JERUSALEM — Mayor Shlomo Lahat of Tel Aviv, a member of the rightist Likud Bloc, came out publicly the other day in favor of giving the Israeli-occupied West Bank and Gaza Strip to Jordan's King Hussein, a position shared by the most dovish wing of the rival Labor Alignment.
Labor's Gad Yaacobi, the minister of economy and planning, and Likud's Ehud Olmert, a member of the Knesset (Parliament), have both urged that if all else fails, Israel should unilaterally pull most of its forces out of the occupied areas and turn day-to-day management of their affairs over to the Palestinian residents.
And Likud's Prime Minister Yitzhak Shamir, considered the nation's principal defender of the status quo, and Labor's Ezer Weizman, minister without portfolio in the Cabinet and perhaps Shamir's most outspoken critic, both are endorsing an approach through Egypt to resurrect the stalled Camp David peace process.
As such examples suggest, six weeks of violent unrest in the territories have not only breathed new life into what had become an almost mechanical political debate within Israel on the issue of Middle East peace but have also subtly reshaped it.
So many small cracks have appeared in carefully nurtured, united political fronts that Israel's ambassador to London complained in an interview with the Jerusalem Post last week that dissonance in the leadership is further complicating an already difficult job of protecting the country's media image.
Instead of arguing almost exclusively about the format for any negotiations, there is renewed high-level debate here over who ought to be the primary partner in peace talks and what ought to be the goals of such discussions.
The changes do not seem to have generated any new ideas for a solution yet. Critics charge that some of the talk about peace is only a ruse by politicians anxious not to appear rejectionist before an aroused outside world. And there is concern among others here that as calm returns to the territories, the issue could quickly slip from the top of the national agenda.
But with national elections scheduled in just over nine months, the renewed debate takes on added significance.
In the last parliamentary elections, in 1984, neither Shamir's Likud Bloc nor the centrist Labor Alignment of Shimon Peres, who is vice prime minister and foreign minister, could win a big enough plurality to form a ruling coalition without the other. As a result, they teamed up in a "national unity" government that has been virtually paralyzed on the issue of the territories because of ideological differences.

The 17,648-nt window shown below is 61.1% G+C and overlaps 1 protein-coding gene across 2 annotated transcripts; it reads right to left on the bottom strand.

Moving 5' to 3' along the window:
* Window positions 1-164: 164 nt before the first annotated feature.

If there is a different election result in 1988, it could have a profound impact on Israel's posture on the peace process.
Peres has suggested moving the election timetable forward, but Shamir is flatly opposed to doing so.
"At this time when we are under attack, it would not be good for the people of Israel to enter into an elections war," Shamir said. "It will weaken our position in the eyes of the Arabs."
It might also cost him his job.
Peres, meanwhile, does not appear to have the political strength to force early elections. "A Knesset majority in favor of an early election has never been in the cards during the lifetime of the present government," the Jerusalem Post said in an editorial last week. "It certainly cannot be put together at this time.
"The only alternative, then, is for the (Labor) Alignment to leave the government," the generally pro-Labor newspaper added. "But the havoc that the Likud, governing at will, could wreak on the country during the intervening nine months could be horrendous."
Order Is First Priority
Both Shamir and Labor's defense minister, Yitzhak Rabin, have also said repeatedly that Israel's first priority, before talking about a political solution to the problem, is to restore law and order in the territories. It must be made clear to the Palestinians, they argue, that nothing will be gained by violence.
Peres has taken a different line, however, arguing that "the worst thing is unrest without negotiations."
He reportedly urged during a regular meeting of the coalition Cabinet last Sunday that a government statement include an expression of the need to pursue political solutions simultaneously with restoring law and order. Both Rabin and Shamir objected, however, and the official summation called for restoration of order "notwithstanding internal disputes on topics related to the peace process."
The political right also has a small but vocal group of dissidents. Mayor Lahat's call to give up the territories in defiance of Likud's line against territorial compromise brought immediate demands that he be dropped from the party ticket. Given the Tel Aviv mayor's popularity, however, and the possibility that he could switch parties and win the city race as a Labor candidate, Likud is expected to try to just ignore his comments.
Call for Flexibility